• Residential Property Values in Gowanus are Up 52% Since 2004

    In case there was any doubt that property values in Gowanus are rising, Property Shark has just released a map showing just how hot our neighborhood really is.

    The map, which shows the price changes by Brooklyn neighborhood between 2004 and 2012, claims that residential property values in Gowanus have risen a startling 52% in just eight years. The only Brooklyn neighborhoods with a higher percentage change are Prospect Lefferts Gardens (54%) and Williamsburg (174%, although it’s worth noting that the area the map categorizes as Williamsburg is generous).

    Only residential properties were included in the analysis, meaning that the Gowanus surface has barely been scratched; expect the number to keep rising in the coming years as commercial and industrial properties are converted into condos and co-ops and put on the market, which will in turn increase the value of surrounding existing residential development. Still, it’s hard not to feel like we’ve missed the boat… if only we’d bought eight years ago!

    [via Gothamist]

     
  • Kittery Seafood Restaurant is now Open!

    Kittery

    Kittery, the seafood shack restaurant on the corner of Smith and Union Streets that’s been under construction since the summer, finally opened its doors this past Friday (December 7th).

    The restaurant promises “Coastal Cooking From Maine to the Gulf,” and it’s the second New England-inspired seafood establishment to open its doors in the area in as many years; Littleneck opened on Third Avenue and Carroll Streets in late 2011.

    The same space was briefly the home of Diego, an ill-fated, decent but unspectacular Mexican restaurant that didn’t last very long. Before that, The Union Smith Cafe occupied the corner lot for a number of years.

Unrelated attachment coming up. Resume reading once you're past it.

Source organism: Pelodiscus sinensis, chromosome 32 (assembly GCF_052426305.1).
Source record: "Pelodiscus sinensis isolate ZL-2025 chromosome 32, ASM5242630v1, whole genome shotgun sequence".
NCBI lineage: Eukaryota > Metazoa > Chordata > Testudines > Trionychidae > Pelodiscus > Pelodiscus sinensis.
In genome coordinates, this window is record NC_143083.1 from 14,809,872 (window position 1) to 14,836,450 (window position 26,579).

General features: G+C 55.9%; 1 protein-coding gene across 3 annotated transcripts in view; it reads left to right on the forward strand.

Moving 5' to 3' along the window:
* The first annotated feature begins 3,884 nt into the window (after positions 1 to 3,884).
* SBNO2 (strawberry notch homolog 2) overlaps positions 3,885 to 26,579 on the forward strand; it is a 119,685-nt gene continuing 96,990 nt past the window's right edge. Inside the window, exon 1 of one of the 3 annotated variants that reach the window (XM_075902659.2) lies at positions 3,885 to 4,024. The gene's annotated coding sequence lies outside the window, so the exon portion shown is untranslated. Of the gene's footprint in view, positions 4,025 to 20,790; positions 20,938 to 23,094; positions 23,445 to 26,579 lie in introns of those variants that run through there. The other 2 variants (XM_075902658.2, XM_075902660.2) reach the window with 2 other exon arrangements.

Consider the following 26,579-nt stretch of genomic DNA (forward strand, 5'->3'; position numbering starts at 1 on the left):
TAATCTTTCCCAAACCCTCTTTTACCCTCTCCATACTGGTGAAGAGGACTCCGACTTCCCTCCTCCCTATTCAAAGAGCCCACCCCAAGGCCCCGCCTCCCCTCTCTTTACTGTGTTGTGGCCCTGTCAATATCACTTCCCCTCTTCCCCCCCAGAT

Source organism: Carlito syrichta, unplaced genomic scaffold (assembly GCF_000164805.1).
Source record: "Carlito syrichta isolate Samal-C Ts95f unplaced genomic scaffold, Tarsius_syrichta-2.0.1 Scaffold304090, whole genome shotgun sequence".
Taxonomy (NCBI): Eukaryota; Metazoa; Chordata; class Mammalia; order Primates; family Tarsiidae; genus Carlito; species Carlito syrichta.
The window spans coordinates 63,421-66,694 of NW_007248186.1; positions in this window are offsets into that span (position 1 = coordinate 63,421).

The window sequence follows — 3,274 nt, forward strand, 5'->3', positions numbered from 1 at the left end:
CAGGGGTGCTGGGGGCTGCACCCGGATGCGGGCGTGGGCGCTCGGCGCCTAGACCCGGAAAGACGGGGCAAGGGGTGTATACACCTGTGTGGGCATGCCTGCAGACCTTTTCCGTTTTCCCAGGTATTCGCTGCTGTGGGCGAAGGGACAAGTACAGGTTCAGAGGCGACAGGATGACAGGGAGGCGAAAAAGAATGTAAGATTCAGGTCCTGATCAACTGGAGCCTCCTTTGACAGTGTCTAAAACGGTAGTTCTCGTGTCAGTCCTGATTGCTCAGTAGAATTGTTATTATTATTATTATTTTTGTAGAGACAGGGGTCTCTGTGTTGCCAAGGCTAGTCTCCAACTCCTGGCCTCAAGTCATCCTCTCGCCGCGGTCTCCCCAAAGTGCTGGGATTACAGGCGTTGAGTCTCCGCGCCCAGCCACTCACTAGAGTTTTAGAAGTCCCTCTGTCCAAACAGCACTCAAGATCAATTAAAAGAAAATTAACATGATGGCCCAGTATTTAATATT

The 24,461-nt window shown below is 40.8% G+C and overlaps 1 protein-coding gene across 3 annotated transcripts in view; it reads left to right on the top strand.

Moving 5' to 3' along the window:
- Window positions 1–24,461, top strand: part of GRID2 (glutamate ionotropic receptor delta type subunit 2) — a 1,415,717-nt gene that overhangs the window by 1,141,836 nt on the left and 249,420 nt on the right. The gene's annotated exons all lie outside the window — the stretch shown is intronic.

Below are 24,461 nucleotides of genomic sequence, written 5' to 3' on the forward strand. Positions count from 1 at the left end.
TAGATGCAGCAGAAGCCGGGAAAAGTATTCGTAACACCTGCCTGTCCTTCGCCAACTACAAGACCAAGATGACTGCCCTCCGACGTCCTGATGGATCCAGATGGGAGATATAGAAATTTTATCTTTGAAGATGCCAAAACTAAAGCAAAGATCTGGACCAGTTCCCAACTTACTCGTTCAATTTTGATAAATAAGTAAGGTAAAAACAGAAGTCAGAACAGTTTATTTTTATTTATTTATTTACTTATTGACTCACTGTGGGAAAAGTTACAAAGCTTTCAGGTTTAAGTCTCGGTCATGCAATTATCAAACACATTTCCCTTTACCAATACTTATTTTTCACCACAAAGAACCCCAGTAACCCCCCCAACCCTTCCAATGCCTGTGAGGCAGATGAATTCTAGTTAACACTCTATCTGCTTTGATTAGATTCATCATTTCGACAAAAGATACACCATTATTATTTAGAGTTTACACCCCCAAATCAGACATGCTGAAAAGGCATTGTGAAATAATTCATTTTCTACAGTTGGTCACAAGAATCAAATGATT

View Kittery’s opening weekend menu here; according to the restaurant’s Facebook page, “a second page of more extensive dishes” made its debut this Monday. Follow Kittery on Facebook here.

    via Kittery’s Facebook page

     
  • New Millenium Motors: The Best Car Mechanic in Gowanus

    New Millenium Motors Brooklyn

    With all the nondescript auto repair shops that line Third and Fourth Avenues in Gowanus, I couldn’t blame anyone for getting flustered and just picking one at random and ending up with a so-so experience. If you live in Gowanus, Park Slope, Carroll Gardens or anywhere nearby — and you’re the one out of every two Brooklyn households that owns a car — you’ve probably found yourself in just that situation. But if you’re searching for a car mechanic that’s a cut above the rest, your search ends here: New Millenium Motors. Once upon a time I, too, just walked into the shop at random, not knowing any better… and fortunately I got lucky.

    Read more ›

     
  • Our Adventure Into The Abandoned Bergen Street Subway Station

    If you’ve ever waited for the F or G trains at the Bergen Street subway station, you may have noticed several sets of large, steel doors on the station walls. Utility closets? Not a bad assumption. But what few people know is that those doors lead to one of Brooklyn’s hidden gems, an abandoned lower level of the Bergen Street subway station that sits directly below the active station thousands use every day. Similarly, if you’ve ever waited for a train one stop deeper into Brooklyn, at Carroll Street, you might’ve wondered where those two submerged, middle tracks lead… the answer is to the abandoned lower level of Bergen Street.

    In the wee hours of the morning on a blustery night last March, a friend and I descended into the abandoned level of the Bergen Street subway station and we filmed the whole thing. But first, a little history.

    From its inception in 1933, the Smith Street and Culver Sections of the IND subway line (now the F and G) were intended to run both express and local trains. With four sets of tracks continuing on the line all the way through Brooklyn to Church Ave (and three sets thereafter), one can imagine how the MTA might set up such an express/local scenario, although they only actually ran it that way for a very brief period between 1968 and 1976. The F ran as an express, gliding through the middle tracks and skipping the Carroll, Smith-9th, and 4th Ave stops, stationing at 7th Ave, then continuing on to skip 15th Street and Fort Hamilton Parkway, stopping at Church, and continuing on making all stops down to Coney Island / Stillwell Avenue. Meanwhile, the G served all local stops between Church and Hoyt-Schermerhorn before continuing on its northward journey through Brooklyn to Queens.